The Magazine

His Liberal Hour

Deconstructing the imaginary world of Alan Wolfe.

May 25, 2009, Vol. 14, No. 34 • By PETER BERKOWITZ
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Wolfe is an eminent social scientist and prolific public intellectual whose book, by his own chronicling, caps a political and intellectual journey from the left to a "liberalism in full." But the liberalism he has rediscovered does not merely lean left. According to Wolfe, the larger philosophical sense of liberalism implies the narrower party sense: Properly understood, and applied to today's challenges, the ideas developed by Locke, Kant, and Mill and embodied in the Declaration of Independence and the Constitution, he contends, yield the Democratic party's outlook on governing. To make the case that the liberal spirit takes a clear side in today's political controversies, however, the passionate partisan in Wolfe must overpower the serious scholar.

Much is valuable and well put in Wolfe's ambitious restatement of liberalism for the first decade of the 21st century. Individual freedom that, of right, belongs equally to all is "the single most influential component of liberalism," and liberalism is "the dominant, if not always appreciated, political philosophy of modern times." And as Wolfe illustrates in wide-ranging discussions of ideas, history, and contemporary politics, the liberal tradition does involve a substantive commitment to individual autonomy; a procedural commitment to general rules that are interpreted impartially and enforced fairly; and to a temperament that is open, inclusive, curious, and generous.

These components are neither inseparable nor exclusive to the liberal tradition. As Wolfe observes, one can be a conservative critic of the view that it is government's responsibility to ensure liberalism's substantive commitment to individual autonomy while still supporting procedural fairness and displaying a liberal temperament.

What Wolfe fails to properly appreciate is that, out of concern for individual freedom and equality before the law, one can oppose the assignment to government of increasing responsibility for developing citizen's talents, expanding their powers, and maximizing their control over their lives.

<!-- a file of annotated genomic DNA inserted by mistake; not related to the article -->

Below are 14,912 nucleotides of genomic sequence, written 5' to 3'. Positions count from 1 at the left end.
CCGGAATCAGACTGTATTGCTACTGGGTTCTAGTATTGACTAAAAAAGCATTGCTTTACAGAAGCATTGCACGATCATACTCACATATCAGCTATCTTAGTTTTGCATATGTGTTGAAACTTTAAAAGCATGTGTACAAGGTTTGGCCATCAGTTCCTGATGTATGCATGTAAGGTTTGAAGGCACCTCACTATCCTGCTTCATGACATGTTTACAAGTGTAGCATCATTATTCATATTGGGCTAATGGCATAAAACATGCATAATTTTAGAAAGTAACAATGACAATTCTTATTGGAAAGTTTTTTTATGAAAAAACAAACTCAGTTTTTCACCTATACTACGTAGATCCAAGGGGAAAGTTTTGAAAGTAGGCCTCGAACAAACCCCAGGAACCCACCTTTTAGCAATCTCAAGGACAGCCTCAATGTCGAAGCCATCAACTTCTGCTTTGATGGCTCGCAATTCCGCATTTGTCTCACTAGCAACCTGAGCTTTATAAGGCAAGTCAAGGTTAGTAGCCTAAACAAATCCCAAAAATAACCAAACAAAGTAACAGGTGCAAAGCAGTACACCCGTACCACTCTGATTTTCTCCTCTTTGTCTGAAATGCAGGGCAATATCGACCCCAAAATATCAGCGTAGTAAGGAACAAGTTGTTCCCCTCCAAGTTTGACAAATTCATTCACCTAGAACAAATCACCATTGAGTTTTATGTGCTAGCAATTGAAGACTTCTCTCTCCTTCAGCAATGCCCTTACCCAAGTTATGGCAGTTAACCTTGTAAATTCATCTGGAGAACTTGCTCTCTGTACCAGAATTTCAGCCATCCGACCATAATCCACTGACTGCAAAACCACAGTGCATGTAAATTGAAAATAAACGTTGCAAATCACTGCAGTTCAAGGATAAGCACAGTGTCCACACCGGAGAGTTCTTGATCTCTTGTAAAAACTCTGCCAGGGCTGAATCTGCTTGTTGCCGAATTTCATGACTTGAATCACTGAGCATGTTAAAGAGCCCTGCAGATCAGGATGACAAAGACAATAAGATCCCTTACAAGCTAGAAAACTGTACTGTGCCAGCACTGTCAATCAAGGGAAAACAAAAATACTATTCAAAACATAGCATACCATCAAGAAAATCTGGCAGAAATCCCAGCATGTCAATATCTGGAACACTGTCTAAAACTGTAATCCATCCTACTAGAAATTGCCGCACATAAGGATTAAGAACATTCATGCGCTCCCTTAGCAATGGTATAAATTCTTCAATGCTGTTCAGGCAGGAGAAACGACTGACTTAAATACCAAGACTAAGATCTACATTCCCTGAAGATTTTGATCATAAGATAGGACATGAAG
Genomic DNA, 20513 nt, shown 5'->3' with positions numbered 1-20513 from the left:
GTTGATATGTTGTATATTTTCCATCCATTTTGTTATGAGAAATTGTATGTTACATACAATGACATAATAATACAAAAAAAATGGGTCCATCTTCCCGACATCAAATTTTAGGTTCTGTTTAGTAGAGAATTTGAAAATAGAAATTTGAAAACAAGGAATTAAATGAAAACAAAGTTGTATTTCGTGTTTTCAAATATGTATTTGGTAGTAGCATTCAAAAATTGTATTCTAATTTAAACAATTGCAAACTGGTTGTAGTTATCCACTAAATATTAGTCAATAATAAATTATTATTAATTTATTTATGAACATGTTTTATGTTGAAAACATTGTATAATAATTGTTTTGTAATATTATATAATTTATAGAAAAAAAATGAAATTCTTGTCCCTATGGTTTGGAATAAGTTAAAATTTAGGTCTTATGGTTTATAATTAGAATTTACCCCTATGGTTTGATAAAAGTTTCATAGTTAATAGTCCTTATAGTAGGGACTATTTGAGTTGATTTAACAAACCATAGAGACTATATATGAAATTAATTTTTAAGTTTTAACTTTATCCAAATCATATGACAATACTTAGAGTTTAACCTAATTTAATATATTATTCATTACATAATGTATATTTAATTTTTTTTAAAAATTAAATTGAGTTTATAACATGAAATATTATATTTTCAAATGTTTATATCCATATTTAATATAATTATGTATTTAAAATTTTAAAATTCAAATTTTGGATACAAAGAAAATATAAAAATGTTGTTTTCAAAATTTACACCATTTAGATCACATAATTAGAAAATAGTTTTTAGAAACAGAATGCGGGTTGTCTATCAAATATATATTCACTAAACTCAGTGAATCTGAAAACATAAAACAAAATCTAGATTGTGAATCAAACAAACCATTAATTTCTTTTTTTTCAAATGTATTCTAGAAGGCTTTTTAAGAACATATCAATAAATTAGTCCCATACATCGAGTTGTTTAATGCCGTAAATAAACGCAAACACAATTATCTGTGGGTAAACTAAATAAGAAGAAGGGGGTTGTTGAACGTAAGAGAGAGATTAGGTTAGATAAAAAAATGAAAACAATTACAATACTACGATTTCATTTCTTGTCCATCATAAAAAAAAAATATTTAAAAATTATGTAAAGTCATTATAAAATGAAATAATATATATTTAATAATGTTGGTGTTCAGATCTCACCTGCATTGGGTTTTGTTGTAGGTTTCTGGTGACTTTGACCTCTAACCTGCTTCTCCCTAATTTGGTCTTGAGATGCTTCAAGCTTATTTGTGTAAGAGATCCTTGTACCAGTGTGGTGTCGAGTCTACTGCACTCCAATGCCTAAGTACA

Conservative intellectuals such as William F. Buckley and Frank Meyer, political standard-bearers Barry Goldwater and Ronald Reagan, and such towering thinkers as Edmund Burke, Alexis de Tocqueville, and John Stuart Mill loved individual liberty and provided good reasons to believe that the nation-state, which tends to be both distant and intrusive, will, if not vigilantly limited, create forms of dependence that shrink the opportunities and stifle the initiative that sustain individual freedom. Because Wolfe is bound and determined to exclude or disparage this conservative case for freedom, the "liberalism in full" that he purports to recover is, in reality, a part of liberalism disguised as the whole.

Wolfe's insistence that the ideas of the liberal tradition's founding fathers give rise to the policies and priorities, more or less, of today's Democratic party conflicts with his assurance that "liberalism tells us not so much what to think but more about how to think." In fact, Wolfe is at his best when he is elucidating those defining, pre-political "liberal dispositions"--the disposition to grow, a sympathy for equality, a preference for realism, an inclination to deliberate, a commitment to tolerance, an appreciation of openness, and a taste for governance--that, he argues, emerged as a distinctive sensibility in the 18th century and are crucial to dealing with the moral and political challenges of the 21st century.

In his chapter on religious freedom, for example, Wolfe argues that the Constitution weaves together freedom from religious authority and freedom for religious faith. But the proper balance, he shows, eludes many on the right and left today. On the right, Christian conservatives who seek to use the state to further specifically religious goals, he warns, risk corrupting their spiritual mission. At the same time, Wolfe is withering in his criticism of the new atheists--Sam Harris, Richard Dawkins, and Christopher Hitchens--whose writings advocate, or fan the flames of, intolerance of religion. And to conservative theologian Stanley Hauerwas, the iconoclastic Stanley Fish, and numerous postmodern theorists who argue that tolerance is a mirage and liberalism and religion are mortal enemies, Wolfe usefully retorts that individual freedom and religious faith have coexisted in America for more than two centuries.

His admonition to liberals concerning how to think about religion today is sophisticated and stirring: